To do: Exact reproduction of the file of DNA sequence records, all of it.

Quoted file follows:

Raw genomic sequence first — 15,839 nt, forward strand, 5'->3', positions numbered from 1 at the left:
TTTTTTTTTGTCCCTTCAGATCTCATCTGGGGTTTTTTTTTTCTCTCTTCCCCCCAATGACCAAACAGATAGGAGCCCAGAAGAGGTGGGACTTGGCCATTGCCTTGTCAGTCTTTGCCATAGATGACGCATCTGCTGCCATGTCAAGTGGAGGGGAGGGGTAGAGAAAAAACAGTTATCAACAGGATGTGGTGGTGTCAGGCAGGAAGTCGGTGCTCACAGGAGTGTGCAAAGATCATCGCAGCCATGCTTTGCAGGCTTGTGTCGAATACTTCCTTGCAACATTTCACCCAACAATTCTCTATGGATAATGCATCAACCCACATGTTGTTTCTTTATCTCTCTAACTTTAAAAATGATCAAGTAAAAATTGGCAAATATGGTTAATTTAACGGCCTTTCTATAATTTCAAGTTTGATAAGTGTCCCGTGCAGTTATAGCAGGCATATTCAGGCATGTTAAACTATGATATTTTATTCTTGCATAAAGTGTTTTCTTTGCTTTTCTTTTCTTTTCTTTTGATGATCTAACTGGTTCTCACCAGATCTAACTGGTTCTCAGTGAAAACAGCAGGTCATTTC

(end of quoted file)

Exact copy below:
Raw genomic sequence first — 15,839 nt, forward strand, 5'->3', positions numbered from 1 at the left:
TTTTTTTTTGTCCCTTCAGATCTCATCTGGGGTTTTTTTTTTCTCTCTTCCCCCCAATGACCAAACAGATAGGAGCCCAGAAGAGGTGGGACTTGGCCATTGCCTTGTCAGTCTTTGCCATAGATGACGCATCTGCTGCCATGTCAAGTGGAGGGGAGGGGTAGAGAAAAAACAGTTATCAACAGGATGTGGTGGTGTCAGGCAGGAAGTCGGTGCTCACAGGAGTGTGCAAAGATCATCGCAGCCATGCTTTGCAGGCTTGTGTCGAATACTTCCTTGCAACATTTCACCCAACAATTCTCTATGGATAATGCATCAACCCACATGTTGTTTCTTTATCTCTCTAACTTTAAAAATGATCAAGTAAAAATTGGCAAATATGGTTAATTTAACGGCCTTTCTATAATTTCAAGTTTGATAAGTGTCCCGTGCAGTTATAGCAGGCATATTCAGGCATGTTAAACTATGATATTTTATTCTTGCATAAAGTGTTTTCTTTGCTTTTCTTTTCTTTTCTTTTGATGATCTAACTGGTTCTCACCAGATCTAACTGGTTCTCAGTGAAAACAGCAGGTCATTTC